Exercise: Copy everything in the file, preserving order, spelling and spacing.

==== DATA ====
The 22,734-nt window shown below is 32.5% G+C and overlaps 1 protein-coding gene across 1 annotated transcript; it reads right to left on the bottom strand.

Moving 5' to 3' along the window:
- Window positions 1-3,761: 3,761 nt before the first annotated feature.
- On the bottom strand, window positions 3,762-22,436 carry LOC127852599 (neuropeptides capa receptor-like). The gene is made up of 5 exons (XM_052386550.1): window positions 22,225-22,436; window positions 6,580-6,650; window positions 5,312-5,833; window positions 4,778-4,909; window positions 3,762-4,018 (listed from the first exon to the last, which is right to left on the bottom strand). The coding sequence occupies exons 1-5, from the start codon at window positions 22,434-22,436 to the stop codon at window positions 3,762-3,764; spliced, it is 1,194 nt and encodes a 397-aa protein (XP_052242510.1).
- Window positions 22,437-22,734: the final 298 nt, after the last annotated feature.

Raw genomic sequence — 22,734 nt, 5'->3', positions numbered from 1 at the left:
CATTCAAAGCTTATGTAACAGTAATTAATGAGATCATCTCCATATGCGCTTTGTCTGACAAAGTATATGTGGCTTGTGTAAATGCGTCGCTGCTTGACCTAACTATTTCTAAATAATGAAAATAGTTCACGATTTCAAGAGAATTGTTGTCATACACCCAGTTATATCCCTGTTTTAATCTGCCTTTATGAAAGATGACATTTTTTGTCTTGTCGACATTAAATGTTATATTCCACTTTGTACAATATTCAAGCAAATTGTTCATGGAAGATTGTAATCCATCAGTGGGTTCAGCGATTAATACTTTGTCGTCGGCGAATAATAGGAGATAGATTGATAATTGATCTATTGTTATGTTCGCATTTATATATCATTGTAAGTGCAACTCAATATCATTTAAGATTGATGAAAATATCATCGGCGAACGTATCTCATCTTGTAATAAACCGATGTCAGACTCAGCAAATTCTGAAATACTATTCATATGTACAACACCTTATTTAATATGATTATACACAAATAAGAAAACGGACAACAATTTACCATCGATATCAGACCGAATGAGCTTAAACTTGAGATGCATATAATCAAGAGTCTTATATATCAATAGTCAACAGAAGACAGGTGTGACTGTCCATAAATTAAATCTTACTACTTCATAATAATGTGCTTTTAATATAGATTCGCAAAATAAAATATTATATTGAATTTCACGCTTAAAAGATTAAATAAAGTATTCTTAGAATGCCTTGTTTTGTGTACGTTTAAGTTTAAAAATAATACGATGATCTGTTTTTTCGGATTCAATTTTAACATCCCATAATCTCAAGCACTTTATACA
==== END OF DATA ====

The 22,734-nt window shown below is 32.5% G+C and overlaps 1 protein-coding gene across 1 annotated transcript; it reads right to left on the bottom strand.

Moving 5' to 3' along the window:
- Window positions 1-3,761: 3,761 nt before the first annotated feature.
- On the bottom strand, window positions 3,762-22,436 carry LOC127852599 (neuropeptides capa receptor-like). The gene is made up of 5 exons (XM_052386550.1): window positions 22,225-22,436; window positions 6,580-6,650; window positions 5,312-5,833; window positions 4,778-4,909; window positions 3,762-4,018 (listed from the first exon to the last, which is right to left on the bottom strand). The coding sequence occupies exons 1-5, from the start codon at window positions 22,434-22,436 to the stop codon at window positions 3,762-3,764; spliced, it is 1,194 nt and encodes a 397-aa protein (XP_052242510.1).
- Window positions 22,437-22,734: the final 298 nt, after the last annotated feature.

Raw genomic sequence — 22,734 nt, 5'->3', positions numbered from 1 at the left:
CATTCAAAGCTTATGTAACAGTAATTAATGAGATCATCTCCATATGCGCTTTGTCTGACAAAGTATATGTGGCTTGTGTAAATGCGTCGCTGCTTGACCTAACTATTTCTAAATAATGAAAATAGTTCACGATTTCAAGAGAATTGTTGTCATACACCCAGTTATATCCCTGTTTTAATCTGCCTTTATGAAAGATGACATTTTTTGTCTTGTCGACATTAAATGTTATATTCCACTTTGTACAATATTCAAGCAAATTGTTCATGGAAGATTGTAATCCATCAGTGGGTTCAGCGATTAATACTTTGTCGTCGGCGAATAATAGGAGATAGATTGATAATTGATCTATTGTTATGTTCGCATTTATATATCATTGTAAGTGCAACTCAATATCATTTAAGATTGATGAAAATATCATCGGCGAACGTATCTCATCTTGTAATAAACCGATGTCAGACTCAGCAAATTCTGAAATACTATTCATATGTACAACACCTTATTTAATATGATTATACACAAATAAGAAAACGGACAACAATTTACCATCGATATCAGACCGAATGAGCTTAAACTTGAGATGCATATAATCAAGAGTCTTATATATCAATAGTCAACAGAAGACAGGTGTGACTGTCCATAAATTAAATCTTACTACTTCATAATAATGTGCTTTTAATATAGATTCGCAAAATAAAATATTATATTGAATTTCACGCTTAAAAGATTAAATAAAGTATTCTTAGAATGCCTTGTTTTGTGTACGTTTAAGTTTAAAAATAATACGATGATCTGTTTTTTCGGATTCAATTTTAACATCCCATAATCTCAAGCACTTTATACA